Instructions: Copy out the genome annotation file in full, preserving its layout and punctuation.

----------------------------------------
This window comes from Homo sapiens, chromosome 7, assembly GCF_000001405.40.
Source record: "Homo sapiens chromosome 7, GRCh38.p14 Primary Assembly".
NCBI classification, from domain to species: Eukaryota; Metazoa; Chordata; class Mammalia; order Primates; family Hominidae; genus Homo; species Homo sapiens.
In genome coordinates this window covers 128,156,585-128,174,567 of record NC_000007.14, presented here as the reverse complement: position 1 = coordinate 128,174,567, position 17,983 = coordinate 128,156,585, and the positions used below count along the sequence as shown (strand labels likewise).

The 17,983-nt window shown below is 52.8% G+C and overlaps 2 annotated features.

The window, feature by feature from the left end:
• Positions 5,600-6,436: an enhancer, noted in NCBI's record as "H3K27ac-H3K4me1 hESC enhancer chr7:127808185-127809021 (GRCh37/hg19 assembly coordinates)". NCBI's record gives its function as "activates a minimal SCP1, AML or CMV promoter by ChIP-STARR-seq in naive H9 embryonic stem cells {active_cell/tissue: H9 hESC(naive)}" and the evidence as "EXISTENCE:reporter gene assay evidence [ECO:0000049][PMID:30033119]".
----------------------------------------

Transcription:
This window comes from Homo sapiens, chromosome 7, assembly GCF_000001405.40.
Source record: "Homo sapiens chromosome 7, GRCh38.p14 Primary Assembly".
NCBI classification, from domain to species: Eukaryota; Metazoa; Chordata; class Mammalia; order Primates; family Hominidae; genus Homo; species Homo sapiens.
In genome coordinates this window covers 128,156,585-128,174,567 of record NC_000007.14, presented here as the reverse complement: position 1 = coordinate 128,174,567, position 17,983 = coordinate 128,156,585, and the positions used below count along the sequence as shown (strand labels likewise).

The 17,983-nt window shown below is 52.8% G+C and overlaps 2 annotated features.

The window, feature by feature from the left end:
• Positions 5,600-6,436: an enhancer, noted in NCBI's record as "H3K27ac-H3K4me1 hESC enhancer chr7:127808185-127809021 (GRCh37/hg19 assembly coordinates)". NCBI's record gives its function as "activates a minimal SCP1, AML or CMV promoter by ChIP-STARR-seq in naive H9 embryonic stem cells {active_cell/tissue: H9 hESC(naive)}" and the evidence as "EXISTENCE:reporter gene assay evidence [ECO:0000049][PMID:30033119]".